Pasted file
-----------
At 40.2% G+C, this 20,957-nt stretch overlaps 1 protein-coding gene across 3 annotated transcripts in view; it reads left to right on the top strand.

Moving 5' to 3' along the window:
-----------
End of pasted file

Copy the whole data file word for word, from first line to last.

At 40.2% G+C, this 20,957-nt stretch overlaps 1 protein-coding gene across 3 annotated transcripts in view; it reads left to right on the top strand.

Moving 5' to 3' along the window: